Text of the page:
Brown retained his portfolio until the 1987 election and afterwards became a Cabinet Minister with increased responsibilities as Minister for Arts, Sport, the Environment, Tourism and Territories. By that stage, Brown’s Departmental Secretary, Bruce MacDonald, had been moved to a senior position in the Data Protection Agency and was replaced by Stuart Hamilton.

Brown’s elevation to a larger portfolio was short-lived.  He resigned as a Minister some six months later, in January 1988, over allegations he had mislead the House with respect to the issuing of tenders for the Australian Pavilion at Expo 88 on the Tourism side of his portfolio.

This was the circuit breaker over the division of functions stand-off. By then – after years of frustration and wasted effort — debate came to an end when Brown was succeeded by the ALP heavyweight, Senator Graham Richardson as Minister. 

While Brown’s departure afforded the opportunity for a fresh start, it was also a moment of considerable regret within the world of sport.  He was a champion of sport and equally passionate about the performances of Australia’s athletes and Teams.  And through his broad ranging sport policy originally delivered during the 1983 Federal election, Brown showed he was committed to providing opportunities for all to enjoy and participate in sport at the level of their choice or ability.  This is why he promoted the Sports Commission as a core piece of government architecture in the first place. 

Brown was never going to be a Ministerial seat warmer. He was a “hands on” Minister with a packed agenda and he wanted to leave his mark. Brown saw that the Arts had the Australia Council; he wanted sport to have the same status on the political stage.  He knew the political pulling power of sport if it was in the hands of a Minister and Government which understood and appreciated its historical role in Australian society. He was a champion of the cause of ‘sport for all’. 

Brown left a positive legacy and one which he continued after he left politics with the establishment of the John Brown Foundation which for decades raised funds from business and provided grants to deserving artists and athletes, including Paralympic athletes. But rational organisational structure was not his strong suit! Despite the speed bumps and road blocks, Brown’s prized Australian Sports Commission has survived and remains at the centre of the delivery of the federal government’s sport policy framework.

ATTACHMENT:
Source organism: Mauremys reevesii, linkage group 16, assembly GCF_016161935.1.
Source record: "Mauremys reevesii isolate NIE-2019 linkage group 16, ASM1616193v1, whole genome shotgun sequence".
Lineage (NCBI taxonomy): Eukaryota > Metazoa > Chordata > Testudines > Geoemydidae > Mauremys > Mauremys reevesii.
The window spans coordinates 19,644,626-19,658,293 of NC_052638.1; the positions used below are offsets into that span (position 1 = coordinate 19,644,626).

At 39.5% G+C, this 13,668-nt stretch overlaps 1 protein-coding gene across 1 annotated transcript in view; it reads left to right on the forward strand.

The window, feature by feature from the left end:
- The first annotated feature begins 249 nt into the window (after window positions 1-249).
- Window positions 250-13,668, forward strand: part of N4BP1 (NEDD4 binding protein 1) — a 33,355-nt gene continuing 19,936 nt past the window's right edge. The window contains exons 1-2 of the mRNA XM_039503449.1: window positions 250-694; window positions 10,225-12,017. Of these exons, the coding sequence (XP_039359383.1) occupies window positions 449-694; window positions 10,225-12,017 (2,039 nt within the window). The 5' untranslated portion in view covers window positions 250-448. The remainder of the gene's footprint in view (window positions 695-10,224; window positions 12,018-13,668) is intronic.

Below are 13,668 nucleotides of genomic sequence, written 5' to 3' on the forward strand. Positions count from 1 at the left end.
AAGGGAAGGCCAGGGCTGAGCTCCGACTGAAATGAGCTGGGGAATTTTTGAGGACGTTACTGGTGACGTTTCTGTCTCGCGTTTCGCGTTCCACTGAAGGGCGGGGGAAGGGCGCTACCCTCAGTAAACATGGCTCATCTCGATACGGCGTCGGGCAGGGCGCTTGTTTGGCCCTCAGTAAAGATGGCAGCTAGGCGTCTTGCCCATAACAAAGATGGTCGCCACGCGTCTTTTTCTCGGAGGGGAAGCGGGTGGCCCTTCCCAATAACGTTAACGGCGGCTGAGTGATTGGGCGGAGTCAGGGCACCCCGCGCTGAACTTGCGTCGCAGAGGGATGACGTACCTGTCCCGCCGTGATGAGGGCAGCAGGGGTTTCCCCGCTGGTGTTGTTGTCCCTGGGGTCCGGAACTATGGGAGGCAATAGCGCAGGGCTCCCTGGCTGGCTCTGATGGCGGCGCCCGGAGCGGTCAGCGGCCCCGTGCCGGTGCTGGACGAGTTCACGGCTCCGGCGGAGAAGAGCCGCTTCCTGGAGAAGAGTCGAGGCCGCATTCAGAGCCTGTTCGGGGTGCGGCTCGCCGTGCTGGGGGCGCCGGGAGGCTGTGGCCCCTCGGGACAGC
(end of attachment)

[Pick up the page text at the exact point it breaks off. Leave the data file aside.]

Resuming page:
1. Peter White, Shadow Minister for Sport, Recreation and Tourism, Department of Sport Being Examined, 3 October 1986
  2. “Sport Report” 11 March 1986
  3. John Brown, Minister for Sport, Recreation and Tourism, Letter to national sports organisations, October 1984. ( (Held in Hartung Collection at National Library of Australia).
  4.  Australian Sports Commission Interim Committee. Report to the Minister for Sport, Recreation and Tourism, March 1984. Canberra, AGPS, 1985.
  5. John Brown, Minister for Sport, Recreation and Tourism, Proposed Australian Sports Commission, 13 September 1983.

Author’s Background

Greg Hartung AO brings great knowledge and experience to the development of sport in Australia. He was a sport & political journalist, Member of the Interim Committee of the Australian Sports Commission (1983-1984), inaugural CEO Australian Sports Commission (1983-1988), Commissioner of the Australian Sports Commission (1991-1996), 2006-2010), Chair of the Australian Sports Commission (2008-2010), President of the Confederation of Australian Sport (1989-1995) and Australian Paralympic Committee (1997-2013) and Vice President of the International Paralympic Committee (2009-2013) and Adjunct Professor, University of Canberra (2014-)

Listing of articles in History of Australian Sport Policy Series

Part 20 – A Forced Marriage – the Australian Sports Commission and the Australian Institute Of Sport Tie The Knot